Subway, the world’s largest sandwich shop started franchising in 1974 and today is the largest restaurant chain of 44,892, operated by franchisees. The first Subway started in Saket, New Delhi in 2001 by an Indian franchise and has 590 plus franchise operated restaurants across 70 Indian cities. The partners made the Subway Brand accessible to the culture. Over the years Subway has seen a change in the consumer behaviour and regulatory requirements, which the local partner was able to deal with. (Sabharwal, 2017).

Compared to Subway, a failed franchise is Blockbuster. Blockbuster went bankrupt in 2010.  Netfleix is now $28 billion dollar more than ten times than what Blockbuster was worth. Blockbuster went bankrupt because it wasn’t staying up-to-date with technology while Netfleix took over the world. As the internet and social media took over, Blockbuster’s revenue was made up on charging customer late fees on the return of their product while Netfleix charge customer subscriptions each month allowing customers to watch whatever they want whenever on multiple devices using an internet connection.

Greenfield Investments

Greenfield investment is when an organisation sets up a plant in a host country to produce goods locally whereas acquisition of a local firm and its production capacity. According to International Review of Economics and Finance, states that greenfield investment is a viable option to many organisations if the investment is large. Although greenfield investment is great way of expanding into foreign markets it can be less profitable than exporting. (Raff et al Ryan et al Stahler, 2006).

Establishing a new plant in a host country may be preferred to an existing plants through takeovers and mergers, this is because it gives greater flexibility in choosing location. A new plant gives organisations the chance to build it according to size of operations and to install modern manufacturing processes, businesses may opt for this because an existing plant may come with various problems such as removal or labour practices and reorganization. (Davies, 2005).

A huge advantage to an organisation gaining entry into a foreign market through greenfield investment is the organisation has total control over products and services sold. The organisation has control over what quality the product/service is, rates of production and what rate the organisation cane expand their presence in the country. Greenfield investments enable easier and effective adaption into the market. (Davies, 2005).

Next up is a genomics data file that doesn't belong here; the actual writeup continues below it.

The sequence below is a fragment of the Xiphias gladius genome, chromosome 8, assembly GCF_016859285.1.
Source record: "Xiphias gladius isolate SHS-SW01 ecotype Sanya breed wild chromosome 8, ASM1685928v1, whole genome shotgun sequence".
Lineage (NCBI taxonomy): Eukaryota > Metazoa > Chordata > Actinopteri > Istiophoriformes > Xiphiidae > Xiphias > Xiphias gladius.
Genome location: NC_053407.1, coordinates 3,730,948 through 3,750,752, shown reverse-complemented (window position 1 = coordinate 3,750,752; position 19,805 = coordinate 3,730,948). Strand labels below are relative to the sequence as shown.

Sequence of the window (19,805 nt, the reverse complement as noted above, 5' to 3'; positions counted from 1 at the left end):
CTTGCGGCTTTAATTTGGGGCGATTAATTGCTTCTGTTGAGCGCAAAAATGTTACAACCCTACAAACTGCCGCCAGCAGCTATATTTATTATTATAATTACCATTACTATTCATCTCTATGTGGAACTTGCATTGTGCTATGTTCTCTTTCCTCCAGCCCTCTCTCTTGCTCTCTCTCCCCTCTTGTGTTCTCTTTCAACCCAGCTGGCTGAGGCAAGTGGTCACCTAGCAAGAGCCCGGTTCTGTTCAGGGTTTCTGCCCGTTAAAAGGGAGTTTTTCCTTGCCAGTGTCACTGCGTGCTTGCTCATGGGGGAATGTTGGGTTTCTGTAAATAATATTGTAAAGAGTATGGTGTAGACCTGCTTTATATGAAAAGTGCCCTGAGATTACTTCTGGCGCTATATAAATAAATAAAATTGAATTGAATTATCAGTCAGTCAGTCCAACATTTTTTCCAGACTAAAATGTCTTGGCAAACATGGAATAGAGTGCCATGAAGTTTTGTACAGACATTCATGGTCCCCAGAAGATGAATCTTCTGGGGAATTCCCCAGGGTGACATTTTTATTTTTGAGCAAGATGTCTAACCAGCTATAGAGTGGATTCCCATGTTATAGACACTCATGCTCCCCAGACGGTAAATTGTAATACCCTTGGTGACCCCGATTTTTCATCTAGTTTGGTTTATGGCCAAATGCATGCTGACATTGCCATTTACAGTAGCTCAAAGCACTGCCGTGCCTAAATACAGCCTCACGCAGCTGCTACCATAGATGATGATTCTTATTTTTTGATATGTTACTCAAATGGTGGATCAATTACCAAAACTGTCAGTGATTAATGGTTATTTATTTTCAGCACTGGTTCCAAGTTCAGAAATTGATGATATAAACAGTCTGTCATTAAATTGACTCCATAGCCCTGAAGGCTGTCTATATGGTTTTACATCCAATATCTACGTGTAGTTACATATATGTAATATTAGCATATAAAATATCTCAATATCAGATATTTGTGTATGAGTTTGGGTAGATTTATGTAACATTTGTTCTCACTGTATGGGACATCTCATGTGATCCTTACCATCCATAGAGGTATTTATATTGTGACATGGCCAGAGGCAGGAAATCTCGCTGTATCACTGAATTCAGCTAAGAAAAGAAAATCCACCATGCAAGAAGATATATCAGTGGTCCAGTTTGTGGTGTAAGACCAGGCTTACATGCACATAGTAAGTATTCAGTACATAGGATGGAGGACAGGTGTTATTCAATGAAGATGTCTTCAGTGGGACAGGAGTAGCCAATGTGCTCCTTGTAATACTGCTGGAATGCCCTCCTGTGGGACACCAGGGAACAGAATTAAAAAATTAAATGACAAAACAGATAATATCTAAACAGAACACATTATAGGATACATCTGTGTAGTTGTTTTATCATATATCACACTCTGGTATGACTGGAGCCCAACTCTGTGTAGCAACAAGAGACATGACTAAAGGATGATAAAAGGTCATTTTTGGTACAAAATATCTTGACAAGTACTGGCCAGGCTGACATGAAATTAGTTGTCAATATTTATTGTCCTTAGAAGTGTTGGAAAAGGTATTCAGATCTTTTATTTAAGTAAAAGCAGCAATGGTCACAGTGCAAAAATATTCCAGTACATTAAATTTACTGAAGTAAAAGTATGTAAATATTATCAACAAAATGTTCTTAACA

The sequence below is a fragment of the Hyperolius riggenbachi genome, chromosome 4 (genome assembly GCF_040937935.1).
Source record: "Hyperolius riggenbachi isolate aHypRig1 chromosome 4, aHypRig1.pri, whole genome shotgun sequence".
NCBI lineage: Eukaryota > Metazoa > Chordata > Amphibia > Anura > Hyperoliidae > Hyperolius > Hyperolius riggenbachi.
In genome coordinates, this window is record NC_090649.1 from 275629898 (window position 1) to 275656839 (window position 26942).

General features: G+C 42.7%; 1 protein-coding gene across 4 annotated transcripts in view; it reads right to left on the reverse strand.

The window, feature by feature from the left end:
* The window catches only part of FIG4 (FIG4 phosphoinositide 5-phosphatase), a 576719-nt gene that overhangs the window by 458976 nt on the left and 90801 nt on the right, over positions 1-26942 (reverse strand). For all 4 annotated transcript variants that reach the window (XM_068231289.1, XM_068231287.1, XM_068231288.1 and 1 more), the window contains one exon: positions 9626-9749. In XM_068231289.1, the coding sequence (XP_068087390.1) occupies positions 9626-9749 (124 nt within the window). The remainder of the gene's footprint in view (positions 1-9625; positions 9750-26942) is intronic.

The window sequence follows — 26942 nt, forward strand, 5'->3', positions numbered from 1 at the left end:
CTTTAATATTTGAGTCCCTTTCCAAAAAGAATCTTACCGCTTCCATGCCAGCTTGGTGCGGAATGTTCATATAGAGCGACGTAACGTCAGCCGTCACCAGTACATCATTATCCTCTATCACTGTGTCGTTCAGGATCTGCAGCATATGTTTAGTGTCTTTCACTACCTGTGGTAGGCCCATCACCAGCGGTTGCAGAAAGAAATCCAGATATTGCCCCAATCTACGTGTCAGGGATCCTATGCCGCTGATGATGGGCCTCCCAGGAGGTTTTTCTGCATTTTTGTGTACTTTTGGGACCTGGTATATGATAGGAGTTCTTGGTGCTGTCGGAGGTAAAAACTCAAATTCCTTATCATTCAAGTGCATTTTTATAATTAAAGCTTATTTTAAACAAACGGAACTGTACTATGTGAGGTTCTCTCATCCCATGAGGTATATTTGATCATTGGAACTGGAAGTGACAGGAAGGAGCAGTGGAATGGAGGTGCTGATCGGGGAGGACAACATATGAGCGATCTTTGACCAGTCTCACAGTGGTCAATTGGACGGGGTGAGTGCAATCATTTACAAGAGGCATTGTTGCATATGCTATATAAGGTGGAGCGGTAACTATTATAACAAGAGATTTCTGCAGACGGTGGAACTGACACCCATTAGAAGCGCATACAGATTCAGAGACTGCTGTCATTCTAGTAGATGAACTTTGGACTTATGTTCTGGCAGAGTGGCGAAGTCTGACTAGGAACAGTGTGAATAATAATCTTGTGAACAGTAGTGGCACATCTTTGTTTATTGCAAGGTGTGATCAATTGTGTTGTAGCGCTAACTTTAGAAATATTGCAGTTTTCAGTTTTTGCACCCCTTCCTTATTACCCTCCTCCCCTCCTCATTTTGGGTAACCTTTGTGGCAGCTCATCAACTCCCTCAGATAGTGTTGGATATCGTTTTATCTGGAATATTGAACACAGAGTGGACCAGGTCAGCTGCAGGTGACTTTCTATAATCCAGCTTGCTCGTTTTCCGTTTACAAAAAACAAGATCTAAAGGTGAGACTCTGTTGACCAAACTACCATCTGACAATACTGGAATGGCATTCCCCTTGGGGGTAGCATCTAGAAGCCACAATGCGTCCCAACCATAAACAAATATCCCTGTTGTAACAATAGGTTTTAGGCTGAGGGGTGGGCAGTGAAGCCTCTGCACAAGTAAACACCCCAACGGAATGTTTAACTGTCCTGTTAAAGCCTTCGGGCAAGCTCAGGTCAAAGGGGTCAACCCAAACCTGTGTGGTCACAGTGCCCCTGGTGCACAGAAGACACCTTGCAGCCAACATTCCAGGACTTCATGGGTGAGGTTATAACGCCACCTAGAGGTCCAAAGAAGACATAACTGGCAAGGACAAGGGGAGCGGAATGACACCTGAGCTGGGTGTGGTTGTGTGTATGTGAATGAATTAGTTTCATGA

A huge disadvantage to investing in the greenfield system is that it can soon become ‘brownfield’ within months. The speed that technology is growing is huge. Brownfield investment is an organisation or investor investing in an existing plant. Brownfield is mainly made up through merger and acquisitions. It can take a while for any organisation to settle into a new country, the greenfield system could make it difficult to retain capacity levels. (Lovino, 2017).

The Italian company CORMO opened its operation of production for furniture in Bjelvar through greenfield investment. In 2009 the company opened another production hall and went from 33 employees to 50 in Bjelvar. In 2008 the organisation has a total of 400 employees and 188 partners. Greenfield investment was a success for CORMO. (CORMO, 2009).

Brexit

As Brexit remains uncertain for businesses operating in the UK, with thousands of jobs under threat alongside question marks over tariffs and investment. The Independent states that interest rates would likely rise before 2020. The UK is now among the worst performing economy, having been the best performing prior to the referendum. So how can Brexit affect businesses? Businesses in the UK may get raw materials from a foreign country. Since free trade between the UK and the EU will no longer exists, the costs of your supplies will rise. This will effect a businesses supply chain. Organisations may gain entry into a foreign market as costs may be cheaper. After Brexit, higher trade costs and tariffs would likely decrease investments in the UK. (Anon, 2018).

 

Conclusion

In this assessment, it was stated how organisations entered foreign markets using different strategies. This assessment used real life organisations to back up information to provide evidence. Joint venture and direct exports were discussed, outlining advantages and disadvantages. Online presence was outlined and the use of social media, alongside franchising. This assessment discussed greenfield investment and how it was a viable option for organisations to expand into a foreign market. Brexit was outlined and to what affect it would have on businesses operating in the UK.

 

Reference List